We started a foodbank, which we never thought we would ever have had to do. This has been a huge success and our foodbank has also been recognised as a model of good practice by national charity The Felix project. We have also raised a significant amount of funding through an online campaign for our foodbank too, which was a great positive for us to continue this highly regarded and important service for our local community. 

We are more agile and now are working towards a hybrid way of working. We have introduced blended classes where some older people can come into our facilities safely and do their class and others can still do the same class online with the help of technology. We also hold a majority of meetings online still so that more people attend instead of physically in our building too. This seems to still work well too. 

The biggest positive is that we have reach many more local people than before the pandemic and have helped them in many ways to improve their current situations.  

 

The here and now

What is the atmosphere like at the moment within the networks you work with - would you say there is a positive undercurrent and signs of optimism, or are people experiencing fatigue with the limitations that we are dealing with across the world?

The atmosphere varies. There are some organisations that are exhausted and really need a break, and have been seriously affected by the pandemic - financially etc. And others that are extremely optimistic and looking into new projects, ways of working and also re-evaluating what now works and what doesn’t within their organisations and businesses due to the last 17 months. 

I also think that the VCS has shone throughout the pandemic and shown that we are here to help those in most need when statutory (government) services aren’t. We were there to pick up the pieces when the services were closed, people couldn’t get food or support. We helped those without homes, mental health needs and also crisis recovery too. So I think for our sector the pandemic proved to society & government that we are worth investing in and taken seriously. 

Are you seeing any marked change in how networks have started to reinstate in-person engagement practices in recent months, or during periods where restrictions are lifted? 

Yes, as soon as we could open our doors we did. Many local organisations have done the same. This is not only for the local communities benefit but also our staff, volunteers and tutors too, as we have been employed to do face-to-face work and engagement with people, when this is taken away it is very difficult for our staff & volunteers to deal with. As I am sure many of the organisations we are affiliated with would agree.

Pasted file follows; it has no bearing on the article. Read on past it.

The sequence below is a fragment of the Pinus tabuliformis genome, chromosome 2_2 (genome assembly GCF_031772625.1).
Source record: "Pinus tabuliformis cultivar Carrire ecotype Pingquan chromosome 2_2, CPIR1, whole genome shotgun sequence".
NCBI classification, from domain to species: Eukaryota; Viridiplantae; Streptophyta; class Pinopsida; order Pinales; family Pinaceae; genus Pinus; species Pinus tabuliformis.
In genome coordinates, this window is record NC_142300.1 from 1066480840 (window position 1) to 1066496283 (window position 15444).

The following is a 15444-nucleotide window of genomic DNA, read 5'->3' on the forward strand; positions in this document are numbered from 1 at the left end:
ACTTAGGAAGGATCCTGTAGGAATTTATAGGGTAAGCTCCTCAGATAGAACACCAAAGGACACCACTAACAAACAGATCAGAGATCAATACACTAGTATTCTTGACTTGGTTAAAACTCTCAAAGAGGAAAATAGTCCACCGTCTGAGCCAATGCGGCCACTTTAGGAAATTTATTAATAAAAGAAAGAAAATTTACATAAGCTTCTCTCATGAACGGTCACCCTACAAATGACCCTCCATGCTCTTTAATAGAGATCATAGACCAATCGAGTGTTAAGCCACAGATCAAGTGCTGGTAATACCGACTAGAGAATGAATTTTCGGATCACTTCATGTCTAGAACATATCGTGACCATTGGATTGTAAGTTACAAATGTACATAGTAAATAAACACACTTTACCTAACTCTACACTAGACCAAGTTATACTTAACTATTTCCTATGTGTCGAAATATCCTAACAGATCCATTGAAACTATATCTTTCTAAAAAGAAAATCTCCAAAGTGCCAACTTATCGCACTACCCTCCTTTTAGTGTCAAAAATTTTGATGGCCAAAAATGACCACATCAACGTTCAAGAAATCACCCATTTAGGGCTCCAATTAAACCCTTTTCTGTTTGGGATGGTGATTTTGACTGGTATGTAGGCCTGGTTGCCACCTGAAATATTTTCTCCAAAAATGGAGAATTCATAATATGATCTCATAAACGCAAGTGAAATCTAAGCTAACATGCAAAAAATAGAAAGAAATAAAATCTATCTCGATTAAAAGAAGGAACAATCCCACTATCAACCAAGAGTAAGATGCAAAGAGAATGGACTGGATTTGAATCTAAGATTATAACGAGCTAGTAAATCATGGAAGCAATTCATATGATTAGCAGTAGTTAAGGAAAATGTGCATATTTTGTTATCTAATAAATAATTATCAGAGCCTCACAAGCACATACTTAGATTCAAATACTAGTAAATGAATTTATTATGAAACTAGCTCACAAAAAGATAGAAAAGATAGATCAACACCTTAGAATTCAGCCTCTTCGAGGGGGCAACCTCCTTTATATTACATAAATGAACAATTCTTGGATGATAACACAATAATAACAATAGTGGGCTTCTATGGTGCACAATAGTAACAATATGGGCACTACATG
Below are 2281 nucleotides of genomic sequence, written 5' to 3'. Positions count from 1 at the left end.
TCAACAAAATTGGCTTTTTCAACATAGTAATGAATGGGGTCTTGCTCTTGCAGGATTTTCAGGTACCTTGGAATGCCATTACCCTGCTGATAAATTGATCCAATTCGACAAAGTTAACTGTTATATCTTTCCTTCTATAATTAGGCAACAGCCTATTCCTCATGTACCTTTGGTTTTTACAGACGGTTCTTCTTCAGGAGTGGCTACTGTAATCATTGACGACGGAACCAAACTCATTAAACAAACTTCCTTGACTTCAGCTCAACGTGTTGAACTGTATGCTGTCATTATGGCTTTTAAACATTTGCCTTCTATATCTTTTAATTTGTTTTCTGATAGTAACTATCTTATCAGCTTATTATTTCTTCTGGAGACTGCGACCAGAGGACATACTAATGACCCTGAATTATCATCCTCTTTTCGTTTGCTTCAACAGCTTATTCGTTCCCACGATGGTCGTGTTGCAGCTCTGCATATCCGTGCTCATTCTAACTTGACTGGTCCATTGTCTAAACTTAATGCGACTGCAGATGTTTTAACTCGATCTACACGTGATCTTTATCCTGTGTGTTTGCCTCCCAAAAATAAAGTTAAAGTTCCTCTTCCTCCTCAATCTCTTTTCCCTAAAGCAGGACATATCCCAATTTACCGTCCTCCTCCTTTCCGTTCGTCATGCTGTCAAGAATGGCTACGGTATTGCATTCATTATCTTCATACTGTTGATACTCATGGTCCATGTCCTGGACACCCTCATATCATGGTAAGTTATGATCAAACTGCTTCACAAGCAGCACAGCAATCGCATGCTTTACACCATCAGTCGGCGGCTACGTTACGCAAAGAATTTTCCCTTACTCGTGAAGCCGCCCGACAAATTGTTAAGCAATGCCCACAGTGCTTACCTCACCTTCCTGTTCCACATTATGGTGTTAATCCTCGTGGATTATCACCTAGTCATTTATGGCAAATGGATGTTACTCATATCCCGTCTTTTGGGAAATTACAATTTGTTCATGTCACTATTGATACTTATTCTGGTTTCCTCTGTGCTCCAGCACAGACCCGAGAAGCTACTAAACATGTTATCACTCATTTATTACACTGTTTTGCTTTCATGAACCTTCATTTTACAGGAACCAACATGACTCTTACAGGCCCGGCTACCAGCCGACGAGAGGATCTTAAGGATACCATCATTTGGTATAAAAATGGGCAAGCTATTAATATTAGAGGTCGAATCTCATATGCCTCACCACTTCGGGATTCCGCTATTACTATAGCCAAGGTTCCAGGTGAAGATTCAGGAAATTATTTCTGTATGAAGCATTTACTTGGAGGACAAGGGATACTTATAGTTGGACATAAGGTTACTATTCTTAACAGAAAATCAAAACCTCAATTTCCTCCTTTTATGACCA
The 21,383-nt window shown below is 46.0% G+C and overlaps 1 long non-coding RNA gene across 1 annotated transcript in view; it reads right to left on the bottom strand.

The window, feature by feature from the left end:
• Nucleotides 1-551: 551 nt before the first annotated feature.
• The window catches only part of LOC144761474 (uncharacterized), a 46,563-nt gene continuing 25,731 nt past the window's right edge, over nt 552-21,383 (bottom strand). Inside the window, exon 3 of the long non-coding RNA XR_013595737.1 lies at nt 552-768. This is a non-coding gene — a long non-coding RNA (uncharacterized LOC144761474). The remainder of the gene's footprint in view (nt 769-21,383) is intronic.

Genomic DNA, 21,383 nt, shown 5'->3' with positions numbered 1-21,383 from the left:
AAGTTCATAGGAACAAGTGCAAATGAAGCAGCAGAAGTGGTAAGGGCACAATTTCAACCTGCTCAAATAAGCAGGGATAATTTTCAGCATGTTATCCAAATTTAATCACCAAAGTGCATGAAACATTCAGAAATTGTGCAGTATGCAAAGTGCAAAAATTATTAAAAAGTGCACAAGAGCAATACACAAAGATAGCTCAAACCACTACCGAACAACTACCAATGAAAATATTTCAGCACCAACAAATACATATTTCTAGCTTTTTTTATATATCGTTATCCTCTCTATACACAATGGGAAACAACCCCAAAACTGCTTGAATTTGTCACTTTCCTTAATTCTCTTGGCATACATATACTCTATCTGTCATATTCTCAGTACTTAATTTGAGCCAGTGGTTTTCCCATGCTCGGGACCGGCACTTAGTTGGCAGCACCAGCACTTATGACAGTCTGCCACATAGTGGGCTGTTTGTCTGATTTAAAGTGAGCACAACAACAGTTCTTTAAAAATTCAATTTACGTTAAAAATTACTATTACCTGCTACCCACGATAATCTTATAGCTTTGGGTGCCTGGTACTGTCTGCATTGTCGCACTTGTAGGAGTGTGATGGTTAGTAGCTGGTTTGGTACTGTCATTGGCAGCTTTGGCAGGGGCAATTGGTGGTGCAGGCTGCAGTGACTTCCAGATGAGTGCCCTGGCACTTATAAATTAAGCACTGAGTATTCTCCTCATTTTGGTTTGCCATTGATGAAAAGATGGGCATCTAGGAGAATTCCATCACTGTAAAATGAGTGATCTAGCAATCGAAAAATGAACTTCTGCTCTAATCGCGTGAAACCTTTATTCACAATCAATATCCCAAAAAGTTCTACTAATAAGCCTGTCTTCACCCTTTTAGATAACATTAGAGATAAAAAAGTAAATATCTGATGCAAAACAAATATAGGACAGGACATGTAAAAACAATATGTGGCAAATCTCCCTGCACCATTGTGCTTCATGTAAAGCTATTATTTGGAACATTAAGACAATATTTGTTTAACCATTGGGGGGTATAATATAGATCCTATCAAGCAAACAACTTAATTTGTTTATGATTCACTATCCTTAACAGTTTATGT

Are you aware of any communities that are thriving, and whose fundraising efforts have pivoted or even been facilitated by an increase in online engagement? 

Those that deal in mental health advice and guidance (MIND) have increased in demand and also domestic abuse charities and organisations too. In regards to communities thriving, Organisations such as Black Lives Matter and prevention of Hate Crime organisations have increased in demand during this period too. I think Mutual Aid groups thrived during the lockdowns and some have now disbanded as the need has dwindled.

Have you spoken to any contacts recently who have taken the opportunity to change their ways of working, are employing new tactics or trialling alternative techniques? 

Yes, I have. One community centre changed their emergency foodbank model and are now doing meal bags, cleaning bags and breakfast bags. A bit like Gusto or Hello Fresh model. This is so families can cook together and enjoy a meal instead of receiving a bag of varied items that most foodbanks give. I have been asked how we do our blended classes by another community group who said that they would like to do this. We are also in the process of changing our foodbank model to a pantry to reduce the amount of items we give, as numbers are currently decreasing. We are also rewriting our business plan and looking at ways to become more efficient and know exactly what our community needs and wants us to provide. So that we can continue to help those most in need. 

 

In the future

Whilst it’s tricky to predict, do you foresee any long-lasting outcomes for fundraising and community engagement operations or initiatives that your community would welcome?

In regards to this our aspirations are to possibly set up two more social enterprises so that we are sustained to continue the work that we provide for the local community. However running businesses and charities together is a real challenge, which we are very well rehearsed in. Due to the increase in competition in being awarded funding and the specifics that funders now require or demand is possibly taking our projects in new directions and away from what the local community need and require and what we are skilled to do here at Castlehaven. We also are looking at other areas to seek funding such as local NHS CCG’s to continue our work in improving local health outcomes, whilst working with local GP’s and social prescribers in providing inclusive and engaging activities for their patients. 


Tricia Richards is CEO of Castlehaven Community Association, an organisation located in Camden Town that provides a variety of community activities & opportunities for people of all ages, cultures, abilities & backgrounds. People can support Castlehaven by donating their time, money or spreading the word via word of mouth or on their social media channels. When Tricia isn’t working, you can find her hanging out with her two girls or gardening. 

ToucanTech is an all-in-one community software, combining data management, member engagement, and public or private online platforms. Connect your network and consolidate administration using a customisable and easy-to-use solution, built for community managers. 

Get in touch to find out more.